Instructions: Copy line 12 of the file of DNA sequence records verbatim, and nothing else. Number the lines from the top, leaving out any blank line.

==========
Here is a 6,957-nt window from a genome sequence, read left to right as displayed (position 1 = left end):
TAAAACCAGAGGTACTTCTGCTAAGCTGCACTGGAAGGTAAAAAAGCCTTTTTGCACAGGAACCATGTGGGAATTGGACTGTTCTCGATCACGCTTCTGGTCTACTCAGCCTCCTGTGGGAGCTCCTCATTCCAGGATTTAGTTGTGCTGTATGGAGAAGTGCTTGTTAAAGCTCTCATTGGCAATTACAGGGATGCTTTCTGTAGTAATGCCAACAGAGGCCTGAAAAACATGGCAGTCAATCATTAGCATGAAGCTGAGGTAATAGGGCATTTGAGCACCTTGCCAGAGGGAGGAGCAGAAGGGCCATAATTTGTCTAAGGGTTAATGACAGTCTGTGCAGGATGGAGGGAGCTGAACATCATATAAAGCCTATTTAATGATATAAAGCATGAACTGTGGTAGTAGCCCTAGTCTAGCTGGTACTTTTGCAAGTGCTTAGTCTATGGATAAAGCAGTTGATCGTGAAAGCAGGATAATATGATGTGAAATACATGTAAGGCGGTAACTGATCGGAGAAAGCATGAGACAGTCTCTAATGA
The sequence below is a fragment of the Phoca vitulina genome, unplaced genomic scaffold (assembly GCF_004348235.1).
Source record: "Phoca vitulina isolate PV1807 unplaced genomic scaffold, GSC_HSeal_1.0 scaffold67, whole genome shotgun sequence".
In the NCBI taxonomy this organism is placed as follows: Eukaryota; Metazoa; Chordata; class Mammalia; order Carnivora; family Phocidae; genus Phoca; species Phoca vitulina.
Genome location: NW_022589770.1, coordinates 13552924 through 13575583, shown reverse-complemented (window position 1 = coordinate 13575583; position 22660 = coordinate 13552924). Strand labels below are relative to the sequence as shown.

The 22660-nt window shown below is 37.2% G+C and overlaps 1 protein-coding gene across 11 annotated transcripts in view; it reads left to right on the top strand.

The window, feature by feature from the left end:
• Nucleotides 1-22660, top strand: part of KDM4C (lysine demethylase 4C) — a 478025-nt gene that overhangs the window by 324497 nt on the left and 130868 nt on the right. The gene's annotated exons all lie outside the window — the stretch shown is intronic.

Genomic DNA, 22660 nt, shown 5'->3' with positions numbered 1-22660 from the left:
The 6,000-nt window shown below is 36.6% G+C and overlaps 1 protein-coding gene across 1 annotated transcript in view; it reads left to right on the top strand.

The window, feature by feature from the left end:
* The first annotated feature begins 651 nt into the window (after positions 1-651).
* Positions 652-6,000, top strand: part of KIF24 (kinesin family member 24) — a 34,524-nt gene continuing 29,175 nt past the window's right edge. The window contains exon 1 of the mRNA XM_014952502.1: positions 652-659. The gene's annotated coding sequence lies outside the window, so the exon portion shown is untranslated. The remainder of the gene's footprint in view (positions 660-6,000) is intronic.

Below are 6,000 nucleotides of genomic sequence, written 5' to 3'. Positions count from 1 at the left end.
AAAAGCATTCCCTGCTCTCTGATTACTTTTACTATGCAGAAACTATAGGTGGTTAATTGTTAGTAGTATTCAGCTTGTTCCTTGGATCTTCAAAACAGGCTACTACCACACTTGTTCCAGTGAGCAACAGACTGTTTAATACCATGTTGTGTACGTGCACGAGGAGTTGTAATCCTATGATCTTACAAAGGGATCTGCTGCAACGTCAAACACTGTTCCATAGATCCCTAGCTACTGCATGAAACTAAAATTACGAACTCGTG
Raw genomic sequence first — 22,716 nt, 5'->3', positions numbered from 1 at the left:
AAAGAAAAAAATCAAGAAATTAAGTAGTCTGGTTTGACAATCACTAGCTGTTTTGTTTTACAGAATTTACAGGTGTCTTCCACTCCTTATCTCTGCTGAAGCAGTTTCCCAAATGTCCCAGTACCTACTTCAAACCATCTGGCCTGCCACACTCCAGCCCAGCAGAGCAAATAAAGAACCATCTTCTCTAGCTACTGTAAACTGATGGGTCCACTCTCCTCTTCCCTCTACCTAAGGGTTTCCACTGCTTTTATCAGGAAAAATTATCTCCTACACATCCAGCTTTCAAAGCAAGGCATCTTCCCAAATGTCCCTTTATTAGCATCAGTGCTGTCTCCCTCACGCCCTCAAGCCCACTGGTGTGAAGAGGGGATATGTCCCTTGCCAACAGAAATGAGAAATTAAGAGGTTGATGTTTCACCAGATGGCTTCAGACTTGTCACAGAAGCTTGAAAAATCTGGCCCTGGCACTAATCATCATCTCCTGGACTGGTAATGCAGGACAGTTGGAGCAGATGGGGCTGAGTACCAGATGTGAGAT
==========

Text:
The window, feature by feature from the left end: